• Ensure high-risk functionality is logged. This includes login attempts, high-value transactions, user account changes, password changes, etc
  • Keep your software patched. Regularly update your systems with security patches
  • Conduct regular security scans. This will help you identify vulnerabilities much sooner, thereby reducing subsequent and consequent damage
  • Carry out internal and external penetration testing to confirm the logging side of the risk. Red (whitehat hackers) and blue (in-house threat hunters) teaming are used to confirm the monitoring side of the risk
  • Monitor and review. If you don’t do any monitoring, what’s the point of even logging? Regularly monitor and review your logging and monitoring solutions to ensure they’re functioning correctly and capturing all the needed data
  • Conduct anti-phishing training. Train your employees in secure coding practices, incident response procedures, and security awareness

At QAwerk, we understand the importance of having a proactive anomaly detection approach that aligns with an organization’s specific needs and context. The steps mentioned above offer a roadmap for organizations looking to safeguard their digital assets effectively.

Insufficient Security Logging and Monitoring Protection with QAwerk

QAwerk helps organizations achieve attack protection in a cloud-first, API-driven world. We specialize in stopping web application and API attacks through holistic penetration testing. Our pentesters will probe and seek to break into your system in a controlled environment. This is done to understand the risks facing your web applications and test their effectiveness in responding to security incidents.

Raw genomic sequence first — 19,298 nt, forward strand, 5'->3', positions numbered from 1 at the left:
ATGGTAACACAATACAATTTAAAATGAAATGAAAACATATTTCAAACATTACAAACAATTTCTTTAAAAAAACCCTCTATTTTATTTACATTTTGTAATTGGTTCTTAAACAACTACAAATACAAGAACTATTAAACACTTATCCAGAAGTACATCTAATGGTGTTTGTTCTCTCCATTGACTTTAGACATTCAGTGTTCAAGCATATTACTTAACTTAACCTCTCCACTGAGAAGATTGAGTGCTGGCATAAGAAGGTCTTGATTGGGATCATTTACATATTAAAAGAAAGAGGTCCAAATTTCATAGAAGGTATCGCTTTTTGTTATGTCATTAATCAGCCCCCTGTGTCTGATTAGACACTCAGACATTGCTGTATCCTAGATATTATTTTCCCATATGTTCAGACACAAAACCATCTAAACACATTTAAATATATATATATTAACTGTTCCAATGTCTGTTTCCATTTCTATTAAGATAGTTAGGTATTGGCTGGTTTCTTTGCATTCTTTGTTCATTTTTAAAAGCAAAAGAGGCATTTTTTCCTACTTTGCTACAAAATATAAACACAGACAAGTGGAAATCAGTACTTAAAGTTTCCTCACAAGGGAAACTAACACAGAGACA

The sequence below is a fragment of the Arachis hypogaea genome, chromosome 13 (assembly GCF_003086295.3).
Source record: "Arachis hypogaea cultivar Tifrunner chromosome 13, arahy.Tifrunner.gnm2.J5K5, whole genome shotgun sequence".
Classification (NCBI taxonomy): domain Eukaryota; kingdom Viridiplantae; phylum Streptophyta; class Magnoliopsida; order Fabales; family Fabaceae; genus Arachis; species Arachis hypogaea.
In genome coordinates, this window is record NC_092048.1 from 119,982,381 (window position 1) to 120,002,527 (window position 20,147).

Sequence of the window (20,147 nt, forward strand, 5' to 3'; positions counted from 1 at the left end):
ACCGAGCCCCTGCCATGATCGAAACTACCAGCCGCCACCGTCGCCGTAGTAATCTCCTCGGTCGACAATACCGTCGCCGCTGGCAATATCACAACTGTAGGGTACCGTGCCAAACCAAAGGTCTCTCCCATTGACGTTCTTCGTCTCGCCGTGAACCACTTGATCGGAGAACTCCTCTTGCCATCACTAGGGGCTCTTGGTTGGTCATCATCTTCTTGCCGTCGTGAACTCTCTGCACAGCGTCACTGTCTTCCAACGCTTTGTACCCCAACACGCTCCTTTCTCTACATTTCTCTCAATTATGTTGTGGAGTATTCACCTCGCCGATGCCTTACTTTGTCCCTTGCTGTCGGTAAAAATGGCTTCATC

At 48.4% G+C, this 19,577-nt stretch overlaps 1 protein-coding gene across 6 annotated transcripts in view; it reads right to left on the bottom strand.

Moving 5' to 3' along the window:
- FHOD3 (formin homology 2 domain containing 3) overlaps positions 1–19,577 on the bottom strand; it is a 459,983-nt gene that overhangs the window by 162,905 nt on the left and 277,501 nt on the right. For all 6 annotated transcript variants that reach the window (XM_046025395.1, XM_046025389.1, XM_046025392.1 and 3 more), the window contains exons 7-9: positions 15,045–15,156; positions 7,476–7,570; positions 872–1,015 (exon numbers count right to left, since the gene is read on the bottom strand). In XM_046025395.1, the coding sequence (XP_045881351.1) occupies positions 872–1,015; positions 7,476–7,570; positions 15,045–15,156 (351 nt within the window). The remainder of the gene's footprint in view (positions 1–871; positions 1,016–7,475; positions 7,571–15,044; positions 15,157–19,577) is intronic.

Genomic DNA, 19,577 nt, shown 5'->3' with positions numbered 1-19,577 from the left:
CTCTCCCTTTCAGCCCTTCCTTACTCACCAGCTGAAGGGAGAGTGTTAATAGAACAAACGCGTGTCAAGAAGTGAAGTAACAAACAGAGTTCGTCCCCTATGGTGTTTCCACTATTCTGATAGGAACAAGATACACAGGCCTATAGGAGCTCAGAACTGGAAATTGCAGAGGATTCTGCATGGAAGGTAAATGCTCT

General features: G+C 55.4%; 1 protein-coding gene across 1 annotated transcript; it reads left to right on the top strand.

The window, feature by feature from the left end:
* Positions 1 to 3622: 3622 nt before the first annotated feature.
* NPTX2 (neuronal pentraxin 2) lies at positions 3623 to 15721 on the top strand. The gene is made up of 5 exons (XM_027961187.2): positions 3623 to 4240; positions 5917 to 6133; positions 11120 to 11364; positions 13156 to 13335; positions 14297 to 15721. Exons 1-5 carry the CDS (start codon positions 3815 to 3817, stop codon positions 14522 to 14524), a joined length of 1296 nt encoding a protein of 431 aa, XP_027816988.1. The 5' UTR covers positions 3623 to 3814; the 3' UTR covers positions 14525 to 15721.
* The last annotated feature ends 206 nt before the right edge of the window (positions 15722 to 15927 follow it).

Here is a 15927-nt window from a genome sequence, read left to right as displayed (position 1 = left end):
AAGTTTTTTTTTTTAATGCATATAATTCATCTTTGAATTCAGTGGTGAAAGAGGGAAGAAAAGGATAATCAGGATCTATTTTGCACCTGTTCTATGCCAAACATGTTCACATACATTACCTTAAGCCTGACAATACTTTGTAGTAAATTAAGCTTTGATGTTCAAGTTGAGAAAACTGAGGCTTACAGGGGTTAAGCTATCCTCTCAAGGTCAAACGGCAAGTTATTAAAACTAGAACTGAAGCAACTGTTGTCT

Here are the myriad benefits QAwerk offers:

  • Provides a comprehensive view of fraud rings
  • Prevents website and server downtime
  • Analyzes logs and finds problems within them
  • Provides detailed security reports (vulnerability severity, potential impact, and the likelihood of exploitation)
  • Saves time and money for your business

Key takeaways

In the fast-paced threat landscape, where malicious actors are evolving their tactics, ramping up defenses becomes a Herculean task. Security Logging and Monitoring Failures present a major challenge in the cyber security field.

Amid these challenges, it’s essential to take a comprehensive approach, which includes establishing a strong application security program. This program should focus on bolstering an organization’s security stance through continuous monitoring, regular penetration testing, and developer education in secure coding practices.

By mirroring the probing techniques cyber adversaries use, our experienced pentesters can detect potential vulnerabilities in your systems before they wreak havoc on your business. Don’t leave your API security to chance – reach out to security professionals to streamline your defensive stack and reduce security complexity!

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The ultimate Security Logging and Monitoring Failures cheat sheet